1.16. To avoid suggesting reviewers who are likely to be positively biased due to a personal or professional relationship with the author, for example, recent or frequent collaborators and former students or supervisors.

1.17. To ensure that all communication, including discussion in the manuscript, response to reviewer comments, and correspondence with the editorial office, remains professional. Critical discussion of other people's work may be appropriate but personal criticism, insults, or defamatory statements are not acceptable.

 

2. Responsibilities of Reviewers

Reviewers are persons assisting in the evaluation of a manuscript with regard to its potential publication by the Publisher, wherein the person is considered an expert in the relevant field and is not employed by the Publisher. Reviewers have the following responsibilities:

2.1. To treat the manuscript and the review process as confidential:

2.1.a) The editor must be consulted before involving additional parties in reviewing the manuscript. The individual invited by the editor is fully responsible for the content of the review.

2.1.b) Neither the identity of the reviewer nor any other details of the review process may be revealed to third parties.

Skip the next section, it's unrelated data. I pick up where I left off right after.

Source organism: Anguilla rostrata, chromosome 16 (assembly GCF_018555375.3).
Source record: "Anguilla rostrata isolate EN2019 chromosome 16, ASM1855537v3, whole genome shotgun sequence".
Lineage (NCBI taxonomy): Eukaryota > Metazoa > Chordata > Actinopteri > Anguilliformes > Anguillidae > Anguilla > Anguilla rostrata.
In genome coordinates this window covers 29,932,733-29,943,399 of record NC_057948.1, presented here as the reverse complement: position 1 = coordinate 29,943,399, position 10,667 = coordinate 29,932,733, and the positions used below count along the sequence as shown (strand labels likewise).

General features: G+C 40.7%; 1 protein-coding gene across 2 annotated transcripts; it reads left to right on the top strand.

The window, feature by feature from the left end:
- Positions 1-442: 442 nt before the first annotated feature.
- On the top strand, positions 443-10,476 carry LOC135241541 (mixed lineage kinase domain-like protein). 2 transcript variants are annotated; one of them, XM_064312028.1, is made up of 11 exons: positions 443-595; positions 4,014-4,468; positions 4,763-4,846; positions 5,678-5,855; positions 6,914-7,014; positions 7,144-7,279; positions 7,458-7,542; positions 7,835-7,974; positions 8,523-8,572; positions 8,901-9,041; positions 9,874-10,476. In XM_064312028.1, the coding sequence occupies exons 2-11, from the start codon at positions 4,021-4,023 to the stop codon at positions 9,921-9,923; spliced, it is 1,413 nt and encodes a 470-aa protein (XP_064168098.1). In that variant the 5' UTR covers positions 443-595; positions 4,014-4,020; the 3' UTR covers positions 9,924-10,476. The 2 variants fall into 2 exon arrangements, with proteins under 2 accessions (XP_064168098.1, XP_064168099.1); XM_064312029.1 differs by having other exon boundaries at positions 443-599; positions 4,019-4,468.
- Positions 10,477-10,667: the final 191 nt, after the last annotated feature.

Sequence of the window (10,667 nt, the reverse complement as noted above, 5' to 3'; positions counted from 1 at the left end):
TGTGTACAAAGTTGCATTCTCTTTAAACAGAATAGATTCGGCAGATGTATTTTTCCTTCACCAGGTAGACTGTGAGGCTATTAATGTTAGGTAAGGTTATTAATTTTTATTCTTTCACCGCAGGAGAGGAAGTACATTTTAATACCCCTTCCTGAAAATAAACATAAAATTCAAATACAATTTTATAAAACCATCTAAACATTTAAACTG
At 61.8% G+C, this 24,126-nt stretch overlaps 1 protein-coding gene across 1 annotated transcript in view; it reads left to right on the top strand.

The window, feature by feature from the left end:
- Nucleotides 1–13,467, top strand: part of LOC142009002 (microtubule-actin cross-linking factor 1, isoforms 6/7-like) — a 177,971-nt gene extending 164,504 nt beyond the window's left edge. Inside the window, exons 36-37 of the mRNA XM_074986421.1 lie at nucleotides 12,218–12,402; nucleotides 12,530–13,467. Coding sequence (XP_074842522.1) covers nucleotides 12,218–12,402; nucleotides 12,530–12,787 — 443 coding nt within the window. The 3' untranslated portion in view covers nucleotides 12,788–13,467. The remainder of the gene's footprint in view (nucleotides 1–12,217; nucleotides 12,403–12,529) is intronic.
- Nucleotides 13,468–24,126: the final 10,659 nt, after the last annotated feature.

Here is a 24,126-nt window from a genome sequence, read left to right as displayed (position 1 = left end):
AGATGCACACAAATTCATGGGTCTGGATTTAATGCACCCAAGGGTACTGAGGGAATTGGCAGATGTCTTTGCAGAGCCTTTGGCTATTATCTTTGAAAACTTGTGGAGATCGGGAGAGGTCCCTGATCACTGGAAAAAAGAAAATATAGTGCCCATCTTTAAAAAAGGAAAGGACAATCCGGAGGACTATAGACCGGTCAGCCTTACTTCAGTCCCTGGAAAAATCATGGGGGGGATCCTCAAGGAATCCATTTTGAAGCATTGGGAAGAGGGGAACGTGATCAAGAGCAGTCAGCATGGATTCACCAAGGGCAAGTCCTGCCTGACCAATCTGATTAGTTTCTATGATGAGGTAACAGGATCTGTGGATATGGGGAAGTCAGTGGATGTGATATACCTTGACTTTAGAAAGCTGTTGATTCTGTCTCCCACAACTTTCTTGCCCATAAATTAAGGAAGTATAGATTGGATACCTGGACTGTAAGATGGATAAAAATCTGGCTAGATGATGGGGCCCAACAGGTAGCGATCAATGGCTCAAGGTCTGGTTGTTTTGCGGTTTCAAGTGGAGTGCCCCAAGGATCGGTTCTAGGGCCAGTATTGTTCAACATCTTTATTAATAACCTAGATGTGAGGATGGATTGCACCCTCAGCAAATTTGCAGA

2.1.c) No part of the content of submitted, unpublished articles (data, information, interpretation, and discussion) may be shared with others.

2.1.d) The submitted manuscript may not be retained in any form after review is complete; reviewers must comply with data protection regulations as appropriate.

2.2. Not to use information (data, interpretation, and discussion) gained in confidence from submitted, unpublished articles for their own research.

2.3. To inform the editor without undue delay should they be unqualified or otherwise unable to review the manuscript.

2.4. To inform the editor if a conflict of interest becomes apparent at any point in the process. If in doubt, check with the editor. Potential conflicts of interest include but are not restricted to:

2.4.a) Cases where the reviewer has a close personal or professional relationship with any of the authors, for example, they are former supervisor or student, or a recent/frequent co-author or collaboration partner.

2.4.b) Cases where there is direct competition between the work reported and a current project the reviewer is involved with.

2.5. To review the manuscript in a timely fashion; the editor should be informed immediately if the reviewer is no longer able to review the manuscript or more time is needed.